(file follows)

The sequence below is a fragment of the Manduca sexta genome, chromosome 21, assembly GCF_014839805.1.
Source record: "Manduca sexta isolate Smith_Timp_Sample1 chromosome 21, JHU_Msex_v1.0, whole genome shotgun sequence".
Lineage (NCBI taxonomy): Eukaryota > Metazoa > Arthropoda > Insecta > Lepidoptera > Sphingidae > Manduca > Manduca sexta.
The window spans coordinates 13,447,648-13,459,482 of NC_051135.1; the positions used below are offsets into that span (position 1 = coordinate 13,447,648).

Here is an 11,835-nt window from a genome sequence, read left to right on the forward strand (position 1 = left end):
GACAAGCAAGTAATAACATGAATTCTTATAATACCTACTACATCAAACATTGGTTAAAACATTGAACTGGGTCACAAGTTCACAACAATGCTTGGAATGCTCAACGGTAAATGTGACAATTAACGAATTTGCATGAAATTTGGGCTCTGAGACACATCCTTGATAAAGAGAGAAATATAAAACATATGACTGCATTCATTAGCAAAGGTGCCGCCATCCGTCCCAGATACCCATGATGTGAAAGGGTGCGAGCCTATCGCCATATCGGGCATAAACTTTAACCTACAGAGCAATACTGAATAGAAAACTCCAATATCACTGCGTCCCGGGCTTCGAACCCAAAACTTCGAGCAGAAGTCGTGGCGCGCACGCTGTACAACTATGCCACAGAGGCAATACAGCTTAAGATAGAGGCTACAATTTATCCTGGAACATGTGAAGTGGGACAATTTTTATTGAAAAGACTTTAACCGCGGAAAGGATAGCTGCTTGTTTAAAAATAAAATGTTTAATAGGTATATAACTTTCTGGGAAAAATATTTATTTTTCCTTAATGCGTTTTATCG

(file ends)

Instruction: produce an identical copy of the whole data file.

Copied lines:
The sequence below is a fragment of the Manduca sexta genome, chromosome 21, assembly GCF_014839805.1.
Source record: "Manduca sexta isolate Smith_Timp_Sample1 chromosome 21, JHU_Msex_v1.0, whole genome shotgun sequence".
Lineage (NCBI taxonomy): Eukaryota > Metazoa > Arthropoda > Insecta > Lepidoptera > Sphingidae > Manduca > Manduca sexta.
The window spans coordinates 13,447,648-13,459,482 of NC_051135.1; the positions used below are offsets into that span (position 1 = coordinate 13,447,648).

Here is an 11,835-nt window from a genome sequence, read left to right on the forward strand (position 1 = left end):
GACAAGCAAGTAATAACATGAATTCTTATAATACCTACTACATCAAACATTGGTTAAAACATTGAACTGGGTCACAAGTTCACAACAATGCTTGGAATGCTCAACGGTAAATGTGACAATTAACGAATTTGCATGAAATTTGGGCTCTGAGACACATCCTTGATAAAGAGAGAAATATAAAACATATGACTGCATTCATTAGCAAAGGTGCCGCCATCCGTCCCAGATACCCATGATGTGAAAGGGTGCGAGCCTATCGCCATATCGGGCATAAACTTTAACCTACAGAGCAATACTGAATAGAAAACTCCAATATCACTGCGTCCCGGGCTTCGAACCCAAAACTTCGAGCAGAAGTCGTGGCGCGCACGCTGTACAACTATGCCACAGAGGCAATACAGCTTAAGATAGAGGCTACAATTTATCCTGGAACATGTGAAGTGGGACAATTTTTATTGAAAAGACTTTAACCGCGGAAAGGATAGCTGCTTGTTTAAAAATAAAATGTTTAATAGGTATATAACTTTCTGGGAAAAATATTTATTTTTCCTTAATGCGTTTTATCG